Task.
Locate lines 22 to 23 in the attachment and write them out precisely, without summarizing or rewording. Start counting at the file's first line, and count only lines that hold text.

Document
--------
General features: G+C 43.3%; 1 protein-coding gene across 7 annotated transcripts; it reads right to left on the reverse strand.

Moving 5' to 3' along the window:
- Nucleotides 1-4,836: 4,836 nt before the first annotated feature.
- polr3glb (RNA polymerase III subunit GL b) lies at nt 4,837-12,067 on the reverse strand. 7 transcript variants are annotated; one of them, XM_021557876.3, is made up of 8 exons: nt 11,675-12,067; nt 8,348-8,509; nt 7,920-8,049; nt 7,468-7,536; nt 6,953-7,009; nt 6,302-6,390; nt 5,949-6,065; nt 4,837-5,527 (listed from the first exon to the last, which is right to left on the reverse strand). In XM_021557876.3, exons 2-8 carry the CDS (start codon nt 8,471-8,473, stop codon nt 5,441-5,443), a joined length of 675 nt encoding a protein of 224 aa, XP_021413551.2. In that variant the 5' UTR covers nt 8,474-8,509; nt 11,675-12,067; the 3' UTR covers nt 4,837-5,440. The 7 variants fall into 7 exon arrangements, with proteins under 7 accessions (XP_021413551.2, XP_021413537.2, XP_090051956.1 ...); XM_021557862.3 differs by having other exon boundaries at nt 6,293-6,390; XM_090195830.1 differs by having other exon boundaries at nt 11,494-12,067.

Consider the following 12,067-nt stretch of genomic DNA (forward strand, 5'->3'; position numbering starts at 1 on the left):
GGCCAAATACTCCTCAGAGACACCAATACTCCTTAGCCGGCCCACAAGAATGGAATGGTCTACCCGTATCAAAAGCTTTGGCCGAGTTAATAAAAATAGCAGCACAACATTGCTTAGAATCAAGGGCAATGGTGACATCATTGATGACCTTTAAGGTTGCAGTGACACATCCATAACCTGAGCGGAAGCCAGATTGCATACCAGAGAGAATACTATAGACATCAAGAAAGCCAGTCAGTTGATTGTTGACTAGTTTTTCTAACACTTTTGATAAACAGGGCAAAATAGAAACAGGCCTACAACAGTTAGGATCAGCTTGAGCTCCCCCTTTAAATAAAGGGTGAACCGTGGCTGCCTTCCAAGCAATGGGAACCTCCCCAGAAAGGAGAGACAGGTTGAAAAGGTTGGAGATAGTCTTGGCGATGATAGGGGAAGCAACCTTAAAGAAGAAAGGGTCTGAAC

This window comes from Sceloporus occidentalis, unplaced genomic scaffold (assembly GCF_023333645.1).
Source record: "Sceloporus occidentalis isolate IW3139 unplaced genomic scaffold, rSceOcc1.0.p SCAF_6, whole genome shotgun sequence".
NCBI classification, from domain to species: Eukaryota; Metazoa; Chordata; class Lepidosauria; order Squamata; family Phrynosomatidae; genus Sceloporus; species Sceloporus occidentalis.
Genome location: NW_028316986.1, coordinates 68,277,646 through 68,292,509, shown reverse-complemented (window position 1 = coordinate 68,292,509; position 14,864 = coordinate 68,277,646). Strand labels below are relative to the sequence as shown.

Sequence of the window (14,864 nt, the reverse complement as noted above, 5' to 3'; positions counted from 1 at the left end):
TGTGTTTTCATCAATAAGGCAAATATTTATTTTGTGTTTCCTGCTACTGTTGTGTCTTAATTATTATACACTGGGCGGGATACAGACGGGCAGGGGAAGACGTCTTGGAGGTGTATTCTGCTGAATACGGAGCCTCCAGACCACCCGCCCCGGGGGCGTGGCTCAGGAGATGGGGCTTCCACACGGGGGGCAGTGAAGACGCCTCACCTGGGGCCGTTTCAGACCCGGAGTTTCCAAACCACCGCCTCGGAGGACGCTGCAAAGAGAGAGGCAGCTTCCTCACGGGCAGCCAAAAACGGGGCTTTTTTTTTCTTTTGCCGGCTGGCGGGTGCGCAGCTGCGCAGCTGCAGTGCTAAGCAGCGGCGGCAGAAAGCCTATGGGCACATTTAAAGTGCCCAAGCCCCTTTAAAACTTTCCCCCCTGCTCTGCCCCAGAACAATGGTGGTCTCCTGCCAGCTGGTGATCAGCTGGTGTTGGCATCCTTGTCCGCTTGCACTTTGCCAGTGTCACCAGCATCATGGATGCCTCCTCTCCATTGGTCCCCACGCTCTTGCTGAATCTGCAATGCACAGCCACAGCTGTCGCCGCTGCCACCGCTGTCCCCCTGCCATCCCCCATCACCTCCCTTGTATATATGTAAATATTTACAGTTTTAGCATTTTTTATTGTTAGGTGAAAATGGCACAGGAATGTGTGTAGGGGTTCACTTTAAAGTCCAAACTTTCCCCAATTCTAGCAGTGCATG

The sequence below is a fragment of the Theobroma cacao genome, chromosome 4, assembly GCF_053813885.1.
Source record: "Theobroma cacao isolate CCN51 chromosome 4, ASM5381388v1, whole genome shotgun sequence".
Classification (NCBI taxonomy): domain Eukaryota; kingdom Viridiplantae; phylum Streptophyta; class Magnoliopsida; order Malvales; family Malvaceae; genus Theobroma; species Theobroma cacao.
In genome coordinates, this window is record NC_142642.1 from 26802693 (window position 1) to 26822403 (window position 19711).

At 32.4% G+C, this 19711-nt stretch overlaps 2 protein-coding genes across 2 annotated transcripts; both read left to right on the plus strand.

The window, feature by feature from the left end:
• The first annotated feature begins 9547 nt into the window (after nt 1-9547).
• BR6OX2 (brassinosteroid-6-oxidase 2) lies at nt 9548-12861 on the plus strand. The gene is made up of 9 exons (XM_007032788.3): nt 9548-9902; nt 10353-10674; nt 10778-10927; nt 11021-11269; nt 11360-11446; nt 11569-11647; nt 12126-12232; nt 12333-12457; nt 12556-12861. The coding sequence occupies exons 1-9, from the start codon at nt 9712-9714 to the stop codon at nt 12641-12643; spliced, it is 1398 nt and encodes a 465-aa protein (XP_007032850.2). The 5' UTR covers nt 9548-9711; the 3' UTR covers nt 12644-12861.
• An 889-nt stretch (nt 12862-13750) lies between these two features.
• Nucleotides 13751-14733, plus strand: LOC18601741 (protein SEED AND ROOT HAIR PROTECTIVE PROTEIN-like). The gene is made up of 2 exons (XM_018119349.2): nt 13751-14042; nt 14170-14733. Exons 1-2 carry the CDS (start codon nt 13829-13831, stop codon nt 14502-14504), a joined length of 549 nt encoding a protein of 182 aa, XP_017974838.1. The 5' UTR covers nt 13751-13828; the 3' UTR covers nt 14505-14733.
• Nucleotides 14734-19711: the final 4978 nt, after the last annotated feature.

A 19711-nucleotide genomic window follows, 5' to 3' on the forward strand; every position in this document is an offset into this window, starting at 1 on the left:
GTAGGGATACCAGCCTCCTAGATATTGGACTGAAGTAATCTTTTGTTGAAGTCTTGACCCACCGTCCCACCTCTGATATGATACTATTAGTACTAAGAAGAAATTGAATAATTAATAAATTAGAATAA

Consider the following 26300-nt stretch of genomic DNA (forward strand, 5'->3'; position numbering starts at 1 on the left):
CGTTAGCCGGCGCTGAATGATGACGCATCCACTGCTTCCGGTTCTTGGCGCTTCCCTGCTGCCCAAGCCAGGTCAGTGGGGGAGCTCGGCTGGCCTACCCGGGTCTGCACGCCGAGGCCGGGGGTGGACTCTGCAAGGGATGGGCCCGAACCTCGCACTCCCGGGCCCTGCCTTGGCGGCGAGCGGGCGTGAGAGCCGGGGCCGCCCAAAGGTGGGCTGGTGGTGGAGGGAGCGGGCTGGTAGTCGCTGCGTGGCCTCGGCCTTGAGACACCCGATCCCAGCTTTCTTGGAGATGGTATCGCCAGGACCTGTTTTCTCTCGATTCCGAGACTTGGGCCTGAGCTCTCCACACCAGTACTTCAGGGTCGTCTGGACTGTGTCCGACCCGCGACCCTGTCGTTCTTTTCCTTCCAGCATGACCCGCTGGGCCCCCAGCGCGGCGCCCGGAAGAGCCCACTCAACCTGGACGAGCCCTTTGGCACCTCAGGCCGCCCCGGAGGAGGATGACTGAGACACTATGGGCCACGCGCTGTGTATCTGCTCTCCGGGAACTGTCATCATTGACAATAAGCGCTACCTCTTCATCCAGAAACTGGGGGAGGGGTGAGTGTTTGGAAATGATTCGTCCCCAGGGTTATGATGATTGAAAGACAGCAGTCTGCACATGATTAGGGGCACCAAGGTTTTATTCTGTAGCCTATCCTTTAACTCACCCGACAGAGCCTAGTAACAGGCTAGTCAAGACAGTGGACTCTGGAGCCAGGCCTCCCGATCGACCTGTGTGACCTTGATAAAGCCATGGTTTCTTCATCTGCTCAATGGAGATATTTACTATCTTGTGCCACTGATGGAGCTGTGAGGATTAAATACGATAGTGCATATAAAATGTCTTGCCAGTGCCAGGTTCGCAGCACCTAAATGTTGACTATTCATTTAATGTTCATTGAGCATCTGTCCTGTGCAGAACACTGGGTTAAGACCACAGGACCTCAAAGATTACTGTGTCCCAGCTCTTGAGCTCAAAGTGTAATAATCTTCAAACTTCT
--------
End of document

• Nucleotides 13751-14733, plus strand: LOC18601741 (protein SEED AND ROOT HAIR PROTECTIVE PROTEIN-like). The gene is made up of 2 exons (XM_018119349.2): nt 13751-14042; nt 14170-14733. Exons 1-2 carry the CDS (start codon nt 13829-13831, stop codon nt 14502-14504), a joined length of 549 nt encoding a protein of 182 aa, XP_017974838.1. The 5' UTR covers nt 13751-13828; the 3' UTR covers nt 14505-14733.
• Nucleotides 14734-19711: the final 4978 nt, after the last annotated feature.